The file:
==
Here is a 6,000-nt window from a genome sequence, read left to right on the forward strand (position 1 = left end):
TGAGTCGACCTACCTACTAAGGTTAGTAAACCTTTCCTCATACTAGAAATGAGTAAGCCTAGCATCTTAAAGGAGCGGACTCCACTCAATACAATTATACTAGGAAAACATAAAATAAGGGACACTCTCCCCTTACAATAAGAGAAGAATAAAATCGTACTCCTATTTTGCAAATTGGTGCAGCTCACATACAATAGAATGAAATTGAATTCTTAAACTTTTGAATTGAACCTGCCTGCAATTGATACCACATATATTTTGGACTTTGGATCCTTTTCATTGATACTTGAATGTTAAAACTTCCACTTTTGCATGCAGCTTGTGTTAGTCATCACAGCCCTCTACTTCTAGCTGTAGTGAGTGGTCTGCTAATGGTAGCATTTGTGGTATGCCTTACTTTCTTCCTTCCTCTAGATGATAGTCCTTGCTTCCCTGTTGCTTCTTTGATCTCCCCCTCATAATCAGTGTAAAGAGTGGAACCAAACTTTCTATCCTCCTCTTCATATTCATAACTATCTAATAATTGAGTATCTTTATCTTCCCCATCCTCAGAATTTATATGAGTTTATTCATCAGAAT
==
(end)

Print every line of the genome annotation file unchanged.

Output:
Here is a 6,000-nt window from a genome sequence, read left to right on the forward strand (position 1 = left end):
TGAGTCGACCTACCTACTAAGGTTAGTAAACCTTTCCTCATACTAGAAATGAGTAAGCCTAGCATCTTAAAGGAGCGGACTCCACTCAATACAATTATACTAGGAAAACATAAAATAAGGGACACTCTCCCCTTACAATAAGAGAAGAATAAAATCGTACTCCTATTTTGCAAATTGGTGCAGCTCACATACAATAGAATGAAATTGAATTCTTAAACTTTTGAATTGAACCTGCCTGCAATTGATACCACATATATTTTGGACTTTGGATCCTTTTCATTGATACTTGAATGTTAAAACTTCCACTTTTGCATGCAGCTTGTGTTAGTCATCACAGCCCTCTACTTCTAGCTGTAGTGAGTGGTCTGCTAATGGTAGCATTTGTGGTATGCCTTACTTTCTTCCTTCCTCTAGATGATAGTCCTTGCTTCCCTGTTGCTTCTTTGATCTCCCCCTCATAATCAGTGTAAAGAGTGGAACCAAACTTTCTATCCTCCTCTTCATATTCATAACTATCTAATAATTGAGTATCTTTATCTTCCCCATCCTCAGAATTTATATGAGTTTATTCATCAGAAT